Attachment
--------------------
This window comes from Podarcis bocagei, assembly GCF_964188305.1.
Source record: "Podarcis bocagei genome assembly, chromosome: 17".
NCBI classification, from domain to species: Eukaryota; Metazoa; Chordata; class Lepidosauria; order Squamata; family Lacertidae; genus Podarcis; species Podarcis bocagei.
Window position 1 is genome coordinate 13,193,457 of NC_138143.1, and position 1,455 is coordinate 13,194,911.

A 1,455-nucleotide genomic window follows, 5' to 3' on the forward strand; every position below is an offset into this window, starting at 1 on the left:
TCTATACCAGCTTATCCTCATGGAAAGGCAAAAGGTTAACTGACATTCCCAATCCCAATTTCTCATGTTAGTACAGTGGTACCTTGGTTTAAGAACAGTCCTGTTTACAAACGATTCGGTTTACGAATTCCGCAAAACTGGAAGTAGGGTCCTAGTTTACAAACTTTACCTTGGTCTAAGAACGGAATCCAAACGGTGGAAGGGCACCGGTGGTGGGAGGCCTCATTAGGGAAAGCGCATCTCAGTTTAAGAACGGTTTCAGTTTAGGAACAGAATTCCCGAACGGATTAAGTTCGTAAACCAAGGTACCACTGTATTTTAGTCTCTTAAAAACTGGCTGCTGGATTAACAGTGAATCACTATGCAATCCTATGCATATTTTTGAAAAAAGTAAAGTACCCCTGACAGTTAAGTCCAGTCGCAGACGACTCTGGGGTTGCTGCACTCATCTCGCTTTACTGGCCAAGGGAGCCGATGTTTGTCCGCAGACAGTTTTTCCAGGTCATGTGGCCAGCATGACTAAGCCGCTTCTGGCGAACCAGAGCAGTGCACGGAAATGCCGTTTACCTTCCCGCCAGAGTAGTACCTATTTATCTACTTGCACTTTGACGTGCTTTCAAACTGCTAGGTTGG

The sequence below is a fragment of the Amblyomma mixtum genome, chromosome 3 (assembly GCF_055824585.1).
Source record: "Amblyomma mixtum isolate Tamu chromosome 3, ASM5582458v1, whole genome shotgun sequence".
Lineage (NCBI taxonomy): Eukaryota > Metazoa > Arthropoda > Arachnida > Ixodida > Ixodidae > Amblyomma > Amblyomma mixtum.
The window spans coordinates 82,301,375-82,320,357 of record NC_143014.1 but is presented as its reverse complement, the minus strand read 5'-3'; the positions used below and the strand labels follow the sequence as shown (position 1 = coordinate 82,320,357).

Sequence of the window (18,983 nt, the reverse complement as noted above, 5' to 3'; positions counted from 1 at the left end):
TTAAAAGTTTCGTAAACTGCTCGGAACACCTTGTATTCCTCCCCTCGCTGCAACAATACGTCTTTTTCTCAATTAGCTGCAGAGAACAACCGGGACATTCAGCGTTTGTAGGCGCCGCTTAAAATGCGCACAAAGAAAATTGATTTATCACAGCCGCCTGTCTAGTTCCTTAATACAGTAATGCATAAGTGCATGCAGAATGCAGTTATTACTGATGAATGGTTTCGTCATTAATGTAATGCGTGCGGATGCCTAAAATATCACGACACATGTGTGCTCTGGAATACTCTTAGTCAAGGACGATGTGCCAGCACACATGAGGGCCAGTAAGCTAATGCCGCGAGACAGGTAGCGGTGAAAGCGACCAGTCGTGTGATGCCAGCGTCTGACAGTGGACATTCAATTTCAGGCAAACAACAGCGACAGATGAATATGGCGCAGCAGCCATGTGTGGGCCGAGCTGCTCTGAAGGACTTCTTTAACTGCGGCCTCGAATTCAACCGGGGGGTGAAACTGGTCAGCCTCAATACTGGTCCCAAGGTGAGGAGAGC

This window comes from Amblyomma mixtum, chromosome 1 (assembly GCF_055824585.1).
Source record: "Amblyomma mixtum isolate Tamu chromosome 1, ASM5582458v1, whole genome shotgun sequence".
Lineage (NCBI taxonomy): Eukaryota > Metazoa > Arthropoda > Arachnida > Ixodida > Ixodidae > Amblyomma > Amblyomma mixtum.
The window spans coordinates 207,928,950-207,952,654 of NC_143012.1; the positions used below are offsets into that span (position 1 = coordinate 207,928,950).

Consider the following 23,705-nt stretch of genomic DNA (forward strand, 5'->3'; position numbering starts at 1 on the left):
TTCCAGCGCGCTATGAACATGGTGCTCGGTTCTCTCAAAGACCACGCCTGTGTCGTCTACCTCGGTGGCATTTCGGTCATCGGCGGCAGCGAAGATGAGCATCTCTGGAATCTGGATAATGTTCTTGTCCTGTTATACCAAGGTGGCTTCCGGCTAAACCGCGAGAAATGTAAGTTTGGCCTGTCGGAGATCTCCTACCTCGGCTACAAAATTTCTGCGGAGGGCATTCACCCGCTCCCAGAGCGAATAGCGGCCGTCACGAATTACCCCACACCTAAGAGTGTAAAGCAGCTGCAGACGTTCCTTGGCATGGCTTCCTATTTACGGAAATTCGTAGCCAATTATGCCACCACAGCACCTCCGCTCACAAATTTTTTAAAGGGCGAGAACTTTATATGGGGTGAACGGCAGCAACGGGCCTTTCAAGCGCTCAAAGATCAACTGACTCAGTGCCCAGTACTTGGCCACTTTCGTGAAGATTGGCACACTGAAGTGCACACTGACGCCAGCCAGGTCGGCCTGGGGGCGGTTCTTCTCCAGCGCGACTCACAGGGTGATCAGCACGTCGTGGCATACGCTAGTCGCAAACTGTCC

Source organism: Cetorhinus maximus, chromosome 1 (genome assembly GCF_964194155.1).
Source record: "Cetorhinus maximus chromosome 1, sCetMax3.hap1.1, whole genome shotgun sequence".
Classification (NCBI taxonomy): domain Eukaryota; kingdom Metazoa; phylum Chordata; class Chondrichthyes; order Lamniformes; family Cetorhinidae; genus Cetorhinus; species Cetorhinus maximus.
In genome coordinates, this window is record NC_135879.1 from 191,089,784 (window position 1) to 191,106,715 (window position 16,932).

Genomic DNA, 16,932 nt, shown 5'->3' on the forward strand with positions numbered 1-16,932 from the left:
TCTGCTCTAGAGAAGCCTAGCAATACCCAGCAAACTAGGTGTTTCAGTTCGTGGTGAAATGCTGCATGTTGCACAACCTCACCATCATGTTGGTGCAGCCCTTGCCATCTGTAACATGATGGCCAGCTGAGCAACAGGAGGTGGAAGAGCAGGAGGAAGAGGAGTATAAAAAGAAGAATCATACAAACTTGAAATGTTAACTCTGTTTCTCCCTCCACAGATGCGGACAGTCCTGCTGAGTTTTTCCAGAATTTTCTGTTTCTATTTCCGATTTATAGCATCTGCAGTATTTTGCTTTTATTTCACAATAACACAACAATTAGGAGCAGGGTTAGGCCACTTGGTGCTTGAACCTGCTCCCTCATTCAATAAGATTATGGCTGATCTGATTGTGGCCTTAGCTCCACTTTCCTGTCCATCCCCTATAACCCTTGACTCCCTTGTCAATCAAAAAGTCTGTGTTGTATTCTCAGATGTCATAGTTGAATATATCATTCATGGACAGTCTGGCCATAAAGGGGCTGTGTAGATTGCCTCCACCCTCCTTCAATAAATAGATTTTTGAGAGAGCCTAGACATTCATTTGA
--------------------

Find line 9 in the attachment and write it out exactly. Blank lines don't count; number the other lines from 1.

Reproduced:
Lineage (NCBI taxonomy): Eukaryota > Metazoa > Arthropoda > Arachnida > Ixodida > Ixodidae > Amblyomma > Amblyomma mixtum.